• We can grow in faith (2 Corinthians 10:15 et al) and pursue more and more faith  throughout your lives (1 Timothy 6:11). Faith continues to grow as a natural fruit of God’s Spirit within us. (Galatians 5:22)
  • We become members of God’s family. In Christ we are one with all other believers of every time and place. (Galatians 6:10; Ephesians 4:5; et al)
  • God grows within us the precious quality of patient endurance (2 Thessalonians 1:4; James 1:2-3; 1 Peter 1:6-7, 9).
  • No matter how difficult life becomes, we fight the good fight and grab hold of eternal life. (1 Timothy 6:11-12; 2 Timothy 2:22; 4:7-8)
  • The words of faith nourish us. (1 Timothy 4:6)
  • Our example of faith is a heritage that we pass on to our children and grandchildren. (2 Timothy 1:5)
  • We are fabulously rich, even when we are poor. (James 2:5)

A Single Step

My Presence will go with you, and I will give you rest.
(Exodus 33:14, NIV)

Lord, sometimes I’m scared to follow You.
What You ask–or what I’m afraid You’re asking—
seems overwhelming.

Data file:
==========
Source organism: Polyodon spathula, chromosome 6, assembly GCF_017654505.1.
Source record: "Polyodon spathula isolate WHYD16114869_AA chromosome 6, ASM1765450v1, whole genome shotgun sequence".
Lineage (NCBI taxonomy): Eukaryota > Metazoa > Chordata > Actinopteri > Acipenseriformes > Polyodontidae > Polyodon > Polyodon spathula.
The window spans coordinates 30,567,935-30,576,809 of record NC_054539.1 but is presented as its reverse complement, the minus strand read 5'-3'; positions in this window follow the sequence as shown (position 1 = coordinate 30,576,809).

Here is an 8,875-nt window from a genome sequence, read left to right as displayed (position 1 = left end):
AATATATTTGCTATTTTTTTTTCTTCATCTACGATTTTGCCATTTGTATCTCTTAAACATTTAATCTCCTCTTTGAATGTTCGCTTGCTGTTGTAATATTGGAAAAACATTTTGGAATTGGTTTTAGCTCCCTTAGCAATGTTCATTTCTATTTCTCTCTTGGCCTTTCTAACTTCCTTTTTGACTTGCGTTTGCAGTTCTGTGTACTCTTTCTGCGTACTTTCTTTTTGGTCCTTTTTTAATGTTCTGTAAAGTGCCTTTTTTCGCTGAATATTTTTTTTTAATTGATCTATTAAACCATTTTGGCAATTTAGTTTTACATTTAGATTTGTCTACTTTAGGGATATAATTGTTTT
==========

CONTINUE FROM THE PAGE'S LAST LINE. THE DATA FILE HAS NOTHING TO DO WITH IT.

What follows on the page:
It seems beyond my ability and
beyond where I feel safe.

But I’m learning that You don’t ask the impossible.
Your demands aren’t complicated.
Each time You lead, all You ask is a single step of faith.
You ask for only one step at a time.

Right now, as You speak, Lord,
I look into Your face.
Jesus, I take that single step of faith.

The Power of Influence: John Matre

As you read each post in this series,
I hope you’ll think with gratitude about those who have influenced you, and
I hope you’ll ponder your investment in the lives of others.

My “musical career” began in fifth grade with school band. When they demonstrated each of the instruments, only the clarinet seemed like something I might be able to do, so that was reason enough. I took up the clarinet.

My band director from fifth grade all the way through high school was Mr. Matre—John Matre. I liked him.

And I guess he liked my clarinet playing, for he encouraged me all along the way.

In fact, in seventh grade, he came to me and offered me free private lessons on the clarinet, on his own time. I was flattered and honored, so I took him up on it.